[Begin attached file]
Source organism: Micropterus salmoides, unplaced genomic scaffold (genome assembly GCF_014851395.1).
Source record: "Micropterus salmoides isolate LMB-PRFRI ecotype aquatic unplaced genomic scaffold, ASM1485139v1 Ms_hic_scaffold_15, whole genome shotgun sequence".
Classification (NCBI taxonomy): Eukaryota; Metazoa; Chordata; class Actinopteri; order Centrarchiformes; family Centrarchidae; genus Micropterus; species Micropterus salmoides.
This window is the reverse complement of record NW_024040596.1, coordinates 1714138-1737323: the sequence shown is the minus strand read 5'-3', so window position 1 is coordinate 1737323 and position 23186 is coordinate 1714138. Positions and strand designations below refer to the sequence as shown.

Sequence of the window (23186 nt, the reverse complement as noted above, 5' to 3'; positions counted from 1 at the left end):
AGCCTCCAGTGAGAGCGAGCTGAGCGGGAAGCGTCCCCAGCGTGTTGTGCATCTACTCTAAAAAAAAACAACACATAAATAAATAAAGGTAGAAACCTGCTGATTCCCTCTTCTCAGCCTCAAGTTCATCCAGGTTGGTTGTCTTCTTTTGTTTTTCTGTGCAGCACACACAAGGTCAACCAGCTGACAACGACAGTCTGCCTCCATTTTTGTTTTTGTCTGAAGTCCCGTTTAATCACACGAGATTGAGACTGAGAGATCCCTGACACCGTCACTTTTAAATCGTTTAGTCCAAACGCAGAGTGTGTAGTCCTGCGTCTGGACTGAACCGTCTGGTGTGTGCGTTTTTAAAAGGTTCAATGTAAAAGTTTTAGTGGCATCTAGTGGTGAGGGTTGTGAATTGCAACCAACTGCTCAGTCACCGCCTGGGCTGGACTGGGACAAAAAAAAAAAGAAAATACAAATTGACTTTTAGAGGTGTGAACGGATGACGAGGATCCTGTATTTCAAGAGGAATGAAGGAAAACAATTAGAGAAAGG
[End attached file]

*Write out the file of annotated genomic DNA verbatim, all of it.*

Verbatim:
Source organism: Micropterus salmoides, unplaced genomic scaffold (genome assembly GCF_014851395.1).
Source record: "Micropterus salmoides isolate LMB-PRFRI ecotype aquatic unplaced genomic scaffold, ASM1485139v1 Ms_hic_scaffold_15, whole genome shotgun sequence".
Classification (NCBI taxonomy): Eukaryota; Metazoa; Chordata; class Actinopteri; order Centrarchiformes; family Centrarchidae; genus Micropterus; species Micropterus salmoides.
This window is the reverse complement of record NW_024040596.1, coordinates 1714138-1737323: the sequence shown is the minus strand read 5'-3', so window position 1 is coordinate 1737323 and position 23186 is coordinate 1714138. Positions and strand designations below refer to the sequence as shown.

Sequence of the window (23186 nt, the reverse complement as noted above, 5' to 3'; positions counted from 1 at the left end):
AGCCTCCAGTGAGAGCGAGCTGAGCGGGAAGCGTCCCCAGCGTGTTGTGCATCTACTCTAAAAAAAAACAACACATAAATAAATAAAGGTAGAAACCTGCTGATTCCCTCTTCTCAGCCTCAAGTTCATCCAGGTTGGTTGTCTTCTTTTGTTTTTCTGTGCAGCACACACAAGGTCAACCAGCTGACAACGACAGTCTGCCTCCATTTTTGTTTTTGTCTGAAGTCCCGTTTAATCACACGAGATTGAGACTGAGAGATCCCTGACACCGTCACTTTTAAATCGTTTAGTCCAAACGCAGAGTGTGTAGTCCTGCGTCTGGACTGAACCGTCTGGTGTGTGCGTTTTTAAAAGGTTCAATGTAAAAGTTTTAGTGGCATCTAGTGGTGAGGGTTGTGAATTGCAACCAACTGCTCAGTCACCGCCTGGGCTGGACTGGGACAAAAAAAAAAAGAAAATACAAATTGACTTTTAGAGGTGTGAACGGATGACGAGGATCCTGTATTTCAAGAGGAATGAAGGAAAACAATTAGAGAAAGG